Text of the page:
Thursday, September 4, 2008

The (illegitimate) way to more babies

Sep 4, 2008

Conservative Italy and liberal Britain provide lessons for Singapore

By Andy Ho

MORE births are being registered here without the babies' fathers being named. There were 481 such cases in 2005, 495 in 2006 and 561 last year, accounting for 1.28, 1.29, and 1.42 per cent of all live births here in those years.

But despite a dearth of babies, Government policies do not support such births.

For example, unwed single mothers are not entitled to Baby Bonus benefits, nor can they get a new HDB flat.

Inheritance laws, which bandy about the term 'illegitimate' without defining it, discriminate against these offspring.

One might have thought that babies are babies and the authorities would welcome them no matter how they came into being, especially since fewer young people are getting married.

In 1997, 20,633 young men aged 20 to 34 got married for the first time; last year, only 16,765 did. The corresponding figures for women were 22,527 and 19,999 respectively.

Moreover, people are getting married later, so they tend to be less fertile. Last year, the median ages of those who married for the first time were 29.8 years for grooms and 27.2 years for brides.

Back in 1997, the figures stood at 28.4 years and 25.7 years respectively. And way back in 1977, they were 27.3 years and 24.2 years.

In the old days, men were the breadwinners while women were valued for their domestic skills and child-bearing capacities. The family was the main source of social support, especially for women.

Thus, the norms then favoured earlier marriages and more babies. Young people generally married earlier and were more willing to partner spouses they might have regarded as less than ideal, for the family was the primary source of social support.

Today, however, these norms have weakened. People marry later - or stay single. One reason is that nowadays a combination of state, market and welfare institutions provides the kind of social support that the family used to.

Women work and can provide for themselves, employers provide health-care coverage, there are state-run schemes like CPF and Workfare, charities care for the elderly or destitute, and so on.

Once crucial to one's golden years, children are no longer necessary to take care of the retired.

In sum, marriage has become a less crucial institution, which is why divorces in the early years after marriage have also risen. The social structures that supported it have become considerably attenuated.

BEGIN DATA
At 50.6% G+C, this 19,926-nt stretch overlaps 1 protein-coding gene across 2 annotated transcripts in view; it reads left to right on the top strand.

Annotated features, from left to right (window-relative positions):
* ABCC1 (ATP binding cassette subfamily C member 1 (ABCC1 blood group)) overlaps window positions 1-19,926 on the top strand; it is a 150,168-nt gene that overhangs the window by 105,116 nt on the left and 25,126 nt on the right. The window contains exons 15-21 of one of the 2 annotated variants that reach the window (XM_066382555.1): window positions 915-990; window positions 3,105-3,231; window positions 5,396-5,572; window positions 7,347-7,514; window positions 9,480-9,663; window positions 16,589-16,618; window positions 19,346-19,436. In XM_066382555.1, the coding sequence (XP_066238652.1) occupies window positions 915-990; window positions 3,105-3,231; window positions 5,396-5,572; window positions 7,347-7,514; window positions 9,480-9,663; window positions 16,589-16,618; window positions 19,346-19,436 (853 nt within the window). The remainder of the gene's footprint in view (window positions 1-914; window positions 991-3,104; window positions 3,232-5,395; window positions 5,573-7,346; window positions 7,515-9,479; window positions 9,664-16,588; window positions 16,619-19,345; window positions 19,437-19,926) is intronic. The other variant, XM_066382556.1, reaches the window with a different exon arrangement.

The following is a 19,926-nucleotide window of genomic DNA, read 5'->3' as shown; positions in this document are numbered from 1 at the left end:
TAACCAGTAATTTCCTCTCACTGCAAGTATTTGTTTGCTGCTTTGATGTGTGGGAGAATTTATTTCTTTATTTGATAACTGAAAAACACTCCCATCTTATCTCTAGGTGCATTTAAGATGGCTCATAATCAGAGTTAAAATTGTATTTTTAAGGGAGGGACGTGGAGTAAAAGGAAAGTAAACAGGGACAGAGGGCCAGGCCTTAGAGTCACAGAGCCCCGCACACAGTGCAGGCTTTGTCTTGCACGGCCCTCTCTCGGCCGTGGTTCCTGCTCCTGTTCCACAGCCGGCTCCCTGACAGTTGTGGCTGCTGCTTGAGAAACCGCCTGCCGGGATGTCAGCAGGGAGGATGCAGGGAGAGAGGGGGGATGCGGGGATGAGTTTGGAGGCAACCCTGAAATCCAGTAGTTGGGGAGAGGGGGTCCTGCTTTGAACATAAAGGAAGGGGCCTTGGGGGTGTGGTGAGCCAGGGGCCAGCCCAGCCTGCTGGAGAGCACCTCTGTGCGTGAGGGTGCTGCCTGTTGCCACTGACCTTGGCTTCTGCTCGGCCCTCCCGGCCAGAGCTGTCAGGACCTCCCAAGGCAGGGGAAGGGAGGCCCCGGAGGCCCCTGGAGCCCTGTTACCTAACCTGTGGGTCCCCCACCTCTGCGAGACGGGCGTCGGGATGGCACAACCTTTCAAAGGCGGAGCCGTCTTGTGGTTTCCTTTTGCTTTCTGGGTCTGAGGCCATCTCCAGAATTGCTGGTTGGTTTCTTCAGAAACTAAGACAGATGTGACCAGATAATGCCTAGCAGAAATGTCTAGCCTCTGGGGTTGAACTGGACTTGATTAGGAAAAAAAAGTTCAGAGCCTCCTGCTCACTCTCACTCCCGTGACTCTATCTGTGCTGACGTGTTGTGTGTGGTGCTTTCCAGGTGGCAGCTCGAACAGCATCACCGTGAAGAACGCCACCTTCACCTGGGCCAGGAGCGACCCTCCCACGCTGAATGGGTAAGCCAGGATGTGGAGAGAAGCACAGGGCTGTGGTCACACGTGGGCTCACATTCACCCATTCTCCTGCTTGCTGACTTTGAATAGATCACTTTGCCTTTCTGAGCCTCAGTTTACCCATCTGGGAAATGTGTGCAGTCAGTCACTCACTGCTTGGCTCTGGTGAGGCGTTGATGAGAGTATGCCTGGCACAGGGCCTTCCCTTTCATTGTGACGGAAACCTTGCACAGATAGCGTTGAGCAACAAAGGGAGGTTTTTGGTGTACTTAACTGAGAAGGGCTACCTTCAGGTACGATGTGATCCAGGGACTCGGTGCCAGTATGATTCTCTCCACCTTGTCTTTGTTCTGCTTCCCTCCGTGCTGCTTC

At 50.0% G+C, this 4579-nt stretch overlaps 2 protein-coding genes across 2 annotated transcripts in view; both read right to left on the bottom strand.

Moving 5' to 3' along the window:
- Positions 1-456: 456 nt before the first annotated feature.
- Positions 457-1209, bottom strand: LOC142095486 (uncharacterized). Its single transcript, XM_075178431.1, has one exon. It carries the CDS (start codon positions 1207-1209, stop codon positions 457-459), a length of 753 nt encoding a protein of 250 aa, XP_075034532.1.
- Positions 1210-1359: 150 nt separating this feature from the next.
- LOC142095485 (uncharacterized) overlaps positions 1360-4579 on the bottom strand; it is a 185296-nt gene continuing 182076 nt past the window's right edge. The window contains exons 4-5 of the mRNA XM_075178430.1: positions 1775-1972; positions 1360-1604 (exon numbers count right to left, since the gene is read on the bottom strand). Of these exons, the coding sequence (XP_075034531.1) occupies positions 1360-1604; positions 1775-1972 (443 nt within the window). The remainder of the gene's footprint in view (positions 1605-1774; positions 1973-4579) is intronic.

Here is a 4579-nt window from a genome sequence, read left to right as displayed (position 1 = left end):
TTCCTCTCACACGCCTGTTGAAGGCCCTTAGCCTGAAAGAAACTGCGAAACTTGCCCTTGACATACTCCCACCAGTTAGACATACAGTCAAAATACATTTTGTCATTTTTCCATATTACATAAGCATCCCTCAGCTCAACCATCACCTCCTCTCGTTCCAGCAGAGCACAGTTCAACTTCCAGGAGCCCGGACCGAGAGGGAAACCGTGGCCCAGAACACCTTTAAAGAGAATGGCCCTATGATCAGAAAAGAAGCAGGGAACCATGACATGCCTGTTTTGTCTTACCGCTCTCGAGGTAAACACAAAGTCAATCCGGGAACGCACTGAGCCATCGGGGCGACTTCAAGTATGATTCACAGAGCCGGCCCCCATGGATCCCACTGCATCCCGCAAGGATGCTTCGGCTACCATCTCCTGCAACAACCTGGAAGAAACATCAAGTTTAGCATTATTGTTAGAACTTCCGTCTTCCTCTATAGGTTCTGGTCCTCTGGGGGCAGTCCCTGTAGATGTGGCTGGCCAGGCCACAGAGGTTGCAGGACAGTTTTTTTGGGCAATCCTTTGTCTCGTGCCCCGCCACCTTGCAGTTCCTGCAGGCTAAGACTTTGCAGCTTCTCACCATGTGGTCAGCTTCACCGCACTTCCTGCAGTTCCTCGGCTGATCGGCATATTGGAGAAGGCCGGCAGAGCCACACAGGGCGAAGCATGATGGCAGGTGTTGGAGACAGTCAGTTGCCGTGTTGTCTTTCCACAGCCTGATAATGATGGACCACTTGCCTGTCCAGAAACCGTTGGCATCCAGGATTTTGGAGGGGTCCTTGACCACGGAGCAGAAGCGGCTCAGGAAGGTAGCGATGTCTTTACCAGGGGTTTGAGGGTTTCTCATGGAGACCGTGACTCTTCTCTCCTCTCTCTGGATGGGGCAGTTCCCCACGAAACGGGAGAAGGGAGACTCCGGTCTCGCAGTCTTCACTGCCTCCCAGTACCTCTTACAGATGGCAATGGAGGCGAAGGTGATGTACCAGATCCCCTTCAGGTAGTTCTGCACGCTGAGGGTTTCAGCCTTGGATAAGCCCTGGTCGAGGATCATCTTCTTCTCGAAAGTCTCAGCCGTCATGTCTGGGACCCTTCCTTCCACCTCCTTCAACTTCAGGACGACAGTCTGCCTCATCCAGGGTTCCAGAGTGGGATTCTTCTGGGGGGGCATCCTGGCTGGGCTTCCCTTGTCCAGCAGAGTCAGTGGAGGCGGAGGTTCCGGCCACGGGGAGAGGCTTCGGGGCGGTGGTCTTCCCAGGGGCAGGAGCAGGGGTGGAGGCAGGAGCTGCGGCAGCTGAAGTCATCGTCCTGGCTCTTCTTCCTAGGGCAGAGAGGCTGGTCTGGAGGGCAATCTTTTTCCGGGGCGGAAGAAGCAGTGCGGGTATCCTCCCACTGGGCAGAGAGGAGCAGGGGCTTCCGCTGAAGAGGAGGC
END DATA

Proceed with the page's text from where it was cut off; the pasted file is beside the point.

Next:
And here is the rub: Since these trends - late marriages, rising divorce rate, fewer children - are largely due to changes in the social structure, it is going to be very difficult to reverse them without also altering the social structures that gave rise to them in the first place.

And since those social changes are directly traceable, in the main, to state initiatives, there is going to be no easy solution to the problem of falling fertility rates that the Government can crank out.

After all, no government is going to transform wholesale the very institutions and policies that it believes have resulted in social stability.

For example, the Government cannot possibly suggest that women should now refrain from entering the labour force and, instead, stay at home to have more babies. At any rate, the structure of the economy as it exists now will not permit that.

Thus the Government can do little more than tweak the birth rate with Baby Bonuses, longer maternity leave, token paternity leave, co-payments for in-vitro fertilisation, tax rebates for more children, and the like.

In sum, if the baby dearth is the outcome of seemingly irreversible structural changes in society, the problem may well be an intractable one.

Still, whether to couple up with someone of the opposite sex remains a decision that pivots on what one wants to get out of the relationship - love, companionship, even children.

For some couples, being legally married is not necessary in order to gain any of these benefits

If more children are born out of wedlock, Singapore will have more babies. In fact, that is why the Britain's fertility rate has stayed around 1.7 since 1995 whereas Italy's is a paltry 1.2.

In a University of Pisa study this May, Italian economists noted that Britain's illegitimacy rate, which had been a stable 5 per cent for more than a century since 1845, first began to rise after 1960.

In tandem with that rise, the age of first marriages and the numbers of cohabiting couples in Britain also began to grow after 1960. By 2004, some 42 per cent of British babies were born out of wedlock.

Later first marriages also plague Italy. However, because the Catholic Church still plays a vital role in Italian culture, cohabitation and illegitimacy are frowned upon.

In 2004, only 14 per cent of Italian babies were born out of wedlock.

Crucially, while Britain affords its single mothers adequate public resources, Italy does not. Their differing fertility rates can clearly be construed as rational responses on the part of their respective citizenries to public policy.

In Singapore's case, even if its Government wished to go the British way and provide support to unwed mothers, it would have to contend with the conservative majority in the electorate.

On this matter, the Government is likely to remain pinched between a rock and a hard place for a very long time.

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